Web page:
November 6, 2022

"A Marriage Problem"

Luke 20:27-39


At first glance, today's passage from Luke may seem like a pointless theological debate, such as, "How many angels can dance on the head of a pin?" By the way, the answer depends upon whether the bodies of angels are bodily or spiritual. If they are corporeal(embodied), maybe one, if they are really tiny; if spiritual, then the answer is unlimited. But who cares? We might ask the same of this question raised by the Sadducees. Who cares, and how could something so trivial matter to our faith today? I must admit I have thought the same thing every time I encountered this passage, which is one reason I have never preached upon it in almost 30 years of sermonizing.

As is true of a lot of scripture, there actually IS meaning for us in this passage which we can apply to our faith today. To find it, we'll need to begin by using the old adage from real estate - As is true of where one buys a house, LOCATION is essential. This story comes near the end of Jesus' earthly journey. Up to this point, Jesus has entered Jerusalem, driven out the money changers, and set up shop teaching in the temple. These actions did not sit well with the religious leaders of the day.

Luke 19:47 tells us that these leaders felt threatened by Jesus' behavior. "Every day, he was teaching at the temple. The chief priests, scribes, and leaders of the people kept looking for a way to kill him; but they did not find anything they could do, for all the people were spellbound by what they heard." So let's take a closer look at these leaders and their places of power within the Jewish faith.

First, the Chief priests. They are found only in the New Testament and the English translation of αρχιερεις (archiereis), which means "archpriests." The chief priests were the leading priests who were members of the Sanhedrin, the Jewish ruling council, and the high priest was one of the chief priests. These priests were from the tribe of Levi.

Then there were the scribes. They were experts on Jewish law and had diverse roles. Some could have been lower-level scribes who served as village scribes making up contracts and documents—and serving as government officials. Most of them lived in Jerusalem and were associated with the temple's priests.

The third group mentioned in Luke 19:47 are the Leaders of the people - The Elders, who made rules and regulations based on Jewish law for the people to follow.

Each group was represented in the Sanhedrin Council, the seat of power within the Judaic religion. Jesus, in teaching at the temple, threatened the council's authority. I want to be clear that this is an issue about power, not the Jews versus Jesus, for Jesus was Jewish. This issue is purely about power and the real threat of losing authority.

So, these three groups representing the council ask Jesus directly, By WHOSE authority do you do these things? (Throw out the money changers and teach the meaning of the law to the people right here in the temple? I guess an equivalent situation today would be as if someone came into the narthex at the back of the church, threw out all of the literature and brochures on our table, and then preached their own sermon with a large contingent of adoring followers transfixed by their words while our service was going on. I have to admit I would feel threatened if something like that happened! So, this group of threatened leaders wanted to know what he was doing and by whose authority.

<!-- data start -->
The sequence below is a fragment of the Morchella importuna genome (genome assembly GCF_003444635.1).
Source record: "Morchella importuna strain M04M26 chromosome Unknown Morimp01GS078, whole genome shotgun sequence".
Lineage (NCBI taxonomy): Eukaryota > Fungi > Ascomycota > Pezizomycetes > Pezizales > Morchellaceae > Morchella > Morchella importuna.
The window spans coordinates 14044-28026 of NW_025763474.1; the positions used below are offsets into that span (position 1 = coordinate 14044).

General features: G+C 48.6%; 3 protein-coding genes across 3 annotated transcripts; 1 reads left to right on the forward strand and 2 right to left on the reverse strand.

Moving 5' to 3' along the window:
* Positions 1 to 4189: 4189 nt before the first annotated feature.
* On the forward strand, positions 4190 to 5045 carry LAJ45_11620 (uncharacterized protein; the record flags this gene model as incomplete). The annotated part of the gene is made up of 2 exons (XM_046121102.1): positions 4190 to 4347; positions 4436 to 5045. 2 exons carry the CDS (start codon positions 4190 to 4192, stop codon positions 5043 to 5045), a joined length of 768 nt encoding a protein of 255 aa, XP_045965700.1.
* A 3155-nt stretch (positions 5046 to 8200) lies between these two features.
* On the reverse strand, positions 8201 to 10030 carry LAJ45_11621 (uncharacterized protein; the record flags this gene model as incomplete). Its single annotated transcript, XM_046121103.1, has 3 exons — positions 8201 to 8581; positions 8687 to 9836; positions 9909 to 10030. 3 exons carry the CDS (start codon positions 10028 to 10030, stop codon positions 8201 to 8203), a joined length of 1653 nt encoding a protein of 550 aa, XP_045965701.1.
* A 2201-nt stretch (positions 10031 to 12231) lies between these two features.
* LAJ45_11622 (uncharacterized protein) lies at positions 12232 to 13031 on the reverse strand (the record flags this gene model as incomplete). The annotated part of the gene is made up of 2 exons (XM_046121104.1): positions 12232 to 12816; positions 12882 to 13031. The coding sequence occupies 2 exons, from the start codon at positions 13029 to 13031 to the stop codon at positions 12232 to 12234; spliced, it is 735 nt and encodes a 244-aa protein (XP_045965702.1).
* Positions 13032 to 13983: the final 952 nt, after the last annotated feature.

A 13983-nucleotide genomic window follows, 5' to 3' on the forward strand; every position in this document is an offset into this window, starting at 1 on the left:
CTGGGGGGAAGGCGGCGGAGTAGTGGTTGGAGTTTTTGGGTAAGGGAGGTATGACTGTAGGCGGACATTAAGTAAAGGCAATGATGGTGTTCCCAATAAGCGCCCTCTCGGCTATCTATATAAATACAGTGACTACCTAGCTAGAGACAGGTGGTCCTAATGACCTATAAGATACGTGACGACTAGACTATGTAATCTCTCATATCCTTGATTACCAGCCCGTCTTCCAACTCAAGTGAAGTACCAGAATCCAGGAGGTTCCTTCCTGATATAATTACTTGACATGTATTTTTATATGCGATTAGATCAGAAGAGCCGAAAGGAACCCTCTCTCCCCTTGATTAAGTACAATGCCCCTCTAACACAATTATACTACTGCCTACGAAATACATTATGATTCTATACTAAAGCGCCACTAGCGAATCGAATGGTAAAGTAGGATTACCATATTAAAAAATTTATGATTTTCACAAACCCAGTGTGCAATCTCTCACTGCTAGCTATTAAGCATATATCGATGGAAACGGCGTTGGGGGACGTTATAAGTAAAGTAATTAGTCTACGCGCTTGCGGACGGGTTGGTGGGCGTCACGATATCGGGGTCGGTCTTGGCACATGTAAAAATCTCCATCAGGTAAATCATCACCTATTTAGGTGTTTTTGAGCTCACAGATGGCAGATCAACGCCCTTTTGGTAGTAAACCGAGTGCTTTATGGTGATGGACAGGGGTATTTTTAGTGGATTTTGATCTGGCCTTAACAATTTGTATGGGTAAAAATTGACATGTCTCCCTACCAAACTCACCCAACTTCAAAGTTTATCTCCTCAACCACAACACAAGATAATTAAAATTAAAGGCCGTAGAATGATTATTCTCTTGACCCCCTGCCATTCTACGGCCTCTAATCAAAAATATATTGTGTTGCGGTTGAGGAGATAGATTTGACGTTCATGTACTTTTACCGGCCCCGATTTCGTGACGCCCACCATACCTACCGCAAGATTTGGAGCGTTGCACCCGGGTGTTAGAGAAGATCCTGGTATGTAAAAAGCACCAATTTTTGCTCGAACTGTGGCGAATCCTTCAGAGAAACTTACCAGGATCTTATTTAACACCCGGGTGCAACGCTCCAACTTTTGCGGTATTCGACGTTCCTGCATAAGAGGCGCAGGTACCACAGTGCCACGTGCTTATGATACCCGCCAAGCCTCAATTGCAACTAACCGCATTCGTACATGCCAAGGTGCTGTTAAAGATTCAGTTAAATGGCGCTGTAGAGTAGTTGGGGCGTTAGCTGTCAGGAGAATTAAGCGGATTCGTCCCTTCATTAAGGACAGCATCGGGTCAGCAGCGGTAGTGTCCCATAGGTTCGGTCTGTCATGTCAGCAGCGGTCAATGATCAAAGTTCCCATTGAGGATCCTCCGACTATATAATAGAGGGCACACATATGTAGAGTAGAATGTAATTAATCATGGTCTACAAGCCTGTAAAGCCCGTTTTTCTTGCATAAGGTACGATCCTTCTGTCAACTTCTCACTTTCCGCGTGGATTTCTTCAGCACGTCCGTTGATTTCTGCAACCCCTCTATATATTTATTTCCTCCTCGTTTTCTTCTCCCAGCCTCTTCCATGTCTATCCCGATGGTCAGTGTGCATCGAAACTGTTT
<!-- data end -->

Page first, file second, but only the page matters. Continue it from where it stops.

Jesus responds cleverly with a question about John the Baptist. By whose authority did John baptize? This question set up a dilemma for them. If they said John's authority came from God, then Jesus could ask, "Then why did you not follow him?" If they said John's authority came from human beings, then they would deny that John was a prophet, which was also a problem, as John was still very popular after his beheading. The masses believed he was a prophet, meaning people would have turned against them. They didn't answer, so neither did Jesus. Touché.

Then Jesus told a challenging parable- one that was directed right at the temple leaders.(20:9-19) suggesting they were unworthy tenants in the temple, that they had failed to recognize the Messiah, and that they would be replaced. I don't think this parable turned down the temperature of the conflict!

Then he avoided another trap about paying taxes. (20:20-26) The trap - If Jesus had said to pay taxes, the people would have been upset, as taxation to Rome kept their oppressor in power. To stop paying taxes would stir up rebellion. Jesus tells them to give to God what is God's, and Caesar what is Caesar's. This answer distinguished between Caesar and God, pointing to Caesar's false claims as a god.

That brings us to today's passage, and a new group appears- The Sadducees. The Sadducees were an aristocratic, wealthy, politically minded group willing to compromise with Roman authorities to help keep the uneasy peace. They controlled the high priesthood, were from the Levite priestly class, and held the majority of seats in the council. For the Sadducees, the only books of the Torah that mattered were the first five books of Moses, known as the Pentateuch (Genesis-Deuteronomy). No teaching had authority if it didn't come from these five books.

Because of this, the Sadducees did not believe in the resurrection, which the other groups I have just mentioned DID believe in. You may think that bodily resurrection is a Christian thing, but you would be wrong. Consider the following passages, all of whom reside outside the Pentateuch:

Hosea 13:14 "Shall I ransom them from the power of Sheol? Shall I redeem them from Death? O Death, where are your plagues? O Sheol, where is your destruction?